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For those students who have whiled away incredibly dull hours dishing out University food, stacking books, or cleaning rooms, the establishment of Harvard Student Agencies, Inc. should come as a major blessing. The Agency promises to expand not only the quantity of student employment at the University, but to give an incentive to original, and perhaps more interesting forms of lucrative endeavor.
By providing an office, auditing and legal services, a legal address outside College rooms, and risk capital, the new institution will enable students with selling and promotion ideas to expand them greatly. A student with a good idea will be able to borrow up to $5,000 to start a new business if he can convince the Agency's directors that it would be profitable and proper to set him up selling typewriters or toe-nail clippers. Within the rather vague limits of propriety, the opportunities for future hucksters seem boundless.
Yet some established agents have expressed their discontent at the combine's ten per cent tariff on their profits, charging that the tax amounts to confiscation. In most cases, however, the complaint is unsound, as it overlooks the fact that the Agency provides them with legal business addresses--something which their rooms in tax-exempt University property failed to give them.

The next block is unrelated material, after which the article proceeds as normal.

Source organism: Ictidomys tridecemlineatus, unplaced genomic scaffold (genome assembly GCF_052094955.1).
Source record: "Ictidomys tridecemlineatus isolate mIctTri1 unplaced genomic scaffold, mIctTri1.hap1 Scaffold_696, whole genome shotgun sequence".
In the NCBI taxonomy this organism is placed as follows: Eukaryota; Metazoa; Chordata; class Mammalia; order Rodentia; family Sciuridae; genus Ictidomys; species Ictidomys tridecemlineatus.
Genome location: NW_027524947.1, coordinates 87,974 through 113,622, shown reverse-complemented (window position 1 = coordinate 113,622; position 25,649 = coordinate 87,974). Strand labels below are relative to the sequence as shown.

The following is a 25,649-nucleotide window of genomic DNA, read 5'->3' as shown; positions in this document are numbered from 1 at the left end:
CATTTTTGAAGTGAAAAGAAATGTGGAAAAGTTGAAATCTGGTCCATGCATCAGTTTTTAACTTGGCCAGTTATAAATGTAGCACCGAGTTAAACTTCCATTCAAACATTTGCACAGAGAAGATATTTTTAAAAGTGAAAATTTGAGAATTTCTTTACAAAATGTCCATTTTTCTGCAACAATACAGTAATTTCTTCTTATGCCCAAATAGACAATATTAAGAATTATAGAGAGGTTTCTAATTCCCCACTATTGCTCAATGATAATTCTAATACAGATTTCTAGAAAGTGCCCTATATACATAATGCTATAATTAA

Those salesmen who already had outside addresses do have a legitimate quarrel. They can argue, and rightly, that the University's Solicitation Committee should not withdraw or withhold their right to sell in dormitories simply because they have not joined a firm which offers them no particular benefits. It seems clear that such "join-or-lose-your-franchise" threats have been at least implied, if not explicitly stated.
The most serious drawback in the outlined operation is the monopoly, or group of monopolies that would be created. Gregory B. Stone '58, undergraduate president, has made it clear that the Agency does not expect the University to issue solicitation permits to two competing typewriter agents, or refrigerator renters. He argues that the market is not big enough for two dealers in this sort of field, and expects the University to favor the Organization's Man.
But this paternalism implies too great a concern with the undergraduate salesmen, and insufficient regard for the undergraduate purchaser. Monopolies rarely care for their customers' needs too well, and free competition here will benefit the buyer. Where demand is large, in laundry service for example, competing agencies should be encouraged as protection for the buyer.
Where demand cannot support two firms, in birthday cake sales, for example, the problem is more difficult. The best expedient would seem to be allowing all prospective cakemen to compete for the franchise each year, forcing the incumbent to show that he was providing quality and service at a fair price. If not, bureaucratic stagnation could easily set in, and overshadow the fine effects that the creation of Harvard Student Agencies, Inc., should have on the student employment field here.
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